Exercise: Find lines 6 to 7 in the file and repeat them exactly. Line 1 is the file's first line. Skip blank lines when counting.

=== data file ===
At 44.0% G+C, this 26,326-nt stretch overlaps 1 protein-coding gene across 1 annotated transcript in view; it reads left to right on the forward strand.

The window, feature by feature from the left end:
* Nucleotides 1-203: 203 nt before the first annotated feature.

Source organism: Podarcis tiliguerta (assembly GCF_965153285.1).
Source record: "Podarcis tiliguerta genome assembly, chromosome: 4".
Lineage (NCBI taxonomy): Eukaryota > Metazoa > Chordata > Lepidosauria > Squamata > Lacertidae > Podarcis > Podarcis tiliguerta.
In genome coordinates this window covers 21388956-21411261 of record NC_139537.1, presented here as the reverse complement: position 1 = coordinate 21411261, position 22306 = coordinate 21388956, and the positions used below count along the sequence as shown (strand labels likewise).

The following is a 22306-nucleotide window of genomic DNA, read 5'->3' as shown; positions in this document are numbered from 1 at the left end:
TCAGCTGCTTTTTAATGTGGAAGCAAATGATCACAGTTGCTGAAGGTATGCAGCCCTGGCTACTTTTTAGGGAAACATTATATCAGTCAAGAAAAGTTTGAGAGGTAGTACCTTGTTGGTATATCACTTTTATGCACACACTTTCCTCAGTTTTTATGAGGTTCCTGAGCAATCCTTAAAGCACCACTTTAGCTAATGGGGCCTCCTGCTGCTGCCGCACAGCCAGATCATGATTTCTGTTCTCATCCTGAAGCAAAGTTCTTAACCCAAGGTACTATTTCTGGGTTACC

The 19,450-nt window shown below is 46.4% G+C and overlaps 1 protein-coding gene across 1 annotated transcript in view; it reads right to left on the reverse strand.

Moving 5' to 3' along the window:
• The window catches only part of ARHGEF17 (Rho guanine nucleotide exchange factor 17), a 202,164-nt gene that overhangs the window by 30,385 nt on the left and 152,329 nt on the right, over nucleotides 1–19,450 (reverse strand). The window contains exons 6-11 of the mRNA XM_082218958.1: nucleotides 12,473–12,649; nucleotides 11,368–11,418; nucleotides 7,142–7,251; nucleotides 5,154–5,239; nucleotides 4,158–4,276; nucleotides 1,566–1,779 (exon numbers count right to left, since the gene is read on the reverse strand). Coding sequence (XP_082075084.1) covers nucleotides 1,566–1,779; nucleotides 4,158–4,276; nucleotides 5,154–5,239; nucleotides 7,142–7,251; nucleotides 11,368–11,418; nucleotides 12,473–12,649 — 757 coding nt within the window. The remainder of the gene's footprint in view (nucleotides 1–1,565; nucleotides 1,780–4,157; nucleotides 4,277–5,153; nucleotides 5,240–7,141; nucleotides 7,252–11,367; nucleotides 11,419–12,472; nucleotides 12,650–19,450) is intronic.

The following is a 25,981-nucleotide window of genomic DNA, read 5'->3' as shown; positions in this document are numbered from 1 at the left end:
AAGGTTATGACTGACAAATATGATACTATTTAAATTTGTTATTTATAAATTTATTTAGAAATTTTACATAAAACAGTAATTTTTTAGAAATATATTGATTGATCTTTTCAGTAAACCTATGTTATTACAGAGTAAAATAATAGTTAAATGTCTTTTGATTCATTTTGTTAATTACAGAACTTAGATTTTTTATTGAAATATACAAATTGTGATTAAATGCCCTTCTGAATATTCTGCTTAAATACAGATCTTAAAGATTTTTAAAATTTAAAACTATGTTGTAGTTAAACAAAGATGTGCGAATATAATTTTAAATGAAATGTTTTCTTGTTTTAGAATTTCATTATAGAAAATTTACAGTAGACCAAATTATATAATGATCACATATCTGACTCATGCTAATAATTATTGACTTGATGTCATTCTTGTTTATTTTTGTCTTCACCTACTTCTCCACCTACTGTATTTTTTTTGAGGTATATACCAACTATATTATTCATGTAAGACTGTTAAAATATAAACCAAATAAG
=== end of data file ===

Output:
Lineage (NCBI taxonomy): Eukaryota > Metazoa > Chordata > Lepidosauria > Squamata > Lacertidae > Podarcis > Podarcis tiliguerta.
In genome coordinates this window covers 21388956-21411261 of record NC_139537.1, presented here as the reverse complement: position 1 = coordinate 21411261, position 22306 = coordinate 21388956, and the positions used below count along the sequence as shown (strand labels likewise).